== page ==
I cannot conceive the Home Secretary in his heart can object to this discussion. If I were in his place I should welcome it. He will be able to tell his Government that not on one side of the House, but on both sides of the House, there is an earnest and sincere desire that this reform should be carried and carried soon. Personally I shall vote for this Bill, and I cannot see why the Government should not vote for it. Discussions will have to take place, and why should they not start now instead of our having to wait for the Home Secretary's Bill? I am not concerned about party in this matter. I am not very much concerned about party in any matter. I am not much of a party politician. Hon. Members may smile, but it is so. I am infinitely more interested in getting things done than in helping any party to triumph over another party. My whole life has been spent in party politics, but I am only in politics because of the interest I take in the individuals of the community in which I work. I urge the Government to set aside any feelings of injured pride they may have and to take up a Bill which everyone has admitted has been contributed to, if I may put it that way, by Home Secretaries belonging to all parties, and assist the passing of this useful and essential legislation. I hope the Government may see their way not to put on their Whips against the Bill, with nine-tenths of which they agree, but to assist us and the House to get on with legislation which the whole population desires.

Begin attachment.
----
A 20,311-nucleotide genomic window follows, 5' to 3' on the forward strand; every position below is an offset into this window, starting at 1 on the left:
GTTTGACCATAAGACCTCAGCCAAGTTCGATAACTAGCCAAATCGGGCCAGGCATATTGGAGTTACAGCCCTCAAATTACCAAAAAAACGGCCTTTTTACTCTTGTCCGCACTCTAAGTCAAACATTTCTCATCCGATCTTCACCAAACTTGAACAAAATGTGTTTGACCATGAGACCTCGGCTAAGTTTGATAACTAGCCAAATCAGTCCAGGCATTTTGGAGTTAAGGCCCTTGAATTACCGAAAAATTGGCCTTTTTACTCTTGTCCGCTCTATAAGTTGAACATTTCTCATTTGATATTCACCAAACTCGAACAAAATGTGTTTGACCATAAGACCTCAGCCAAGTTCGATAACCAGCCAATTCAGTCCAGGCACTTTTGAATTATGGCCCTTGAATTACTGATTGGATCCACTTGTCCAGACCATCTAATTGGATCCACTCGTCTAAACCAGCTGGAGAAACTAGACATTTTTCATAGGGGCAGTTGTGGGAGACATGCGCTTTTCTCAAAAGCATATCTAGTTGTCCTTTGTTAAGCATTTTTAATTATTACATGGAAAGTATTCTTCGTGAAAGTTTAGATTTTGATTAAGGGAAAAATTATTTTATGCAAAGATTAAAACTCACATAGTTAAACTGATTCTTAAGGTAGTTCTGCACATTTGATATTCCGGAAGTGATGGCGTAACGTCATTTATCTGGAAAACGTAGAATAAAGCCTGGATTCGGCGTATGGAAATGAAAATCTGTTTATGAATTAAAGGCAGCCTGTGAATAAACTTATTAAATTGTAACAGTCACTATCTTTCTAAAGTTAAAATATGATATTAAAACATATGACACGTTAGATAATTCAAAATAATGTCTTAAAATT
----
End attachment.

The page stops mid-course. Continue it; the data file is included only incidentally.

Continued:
Lieut.-Colonel FREMANTLE

I wish to take up a line of argument which has not been touched upon this afternoon. I think everybody will recognise that from the point of view of medical officers of health and inspectors a Bill of this kind should be passed into law as soon as possible. It is obvious that the need for improvement is very urgent, and I think we are all agreed upon that score. I wish to point out, however, that there are very serious reasons from the point of those who envisage public health as a whole why the House should not accept this Bill as it stands at present, and it requires much further consideration. The hon. Member for East Middlesbrough (Miss Wilkinson) should recognise that I wish in no way to discourage her efforts in bringing forward this Bill because it is the same Measure which has been prepared by other Governments and other parties. I took up this line in regard to the Bill prepared by my own Government when first of all this Measure was being sketched out, and I did the same again last year. I am going to take the same course in regard to this Measure. There seems to be a certain amount of superficiality about this Measure. We all agree in regard to what has been said about the horrors that exist in some of our industries. The right hon. Gentleman the Member for Preston (Mr. T. Shaw) has made our flesh creep on this subject—

Forward to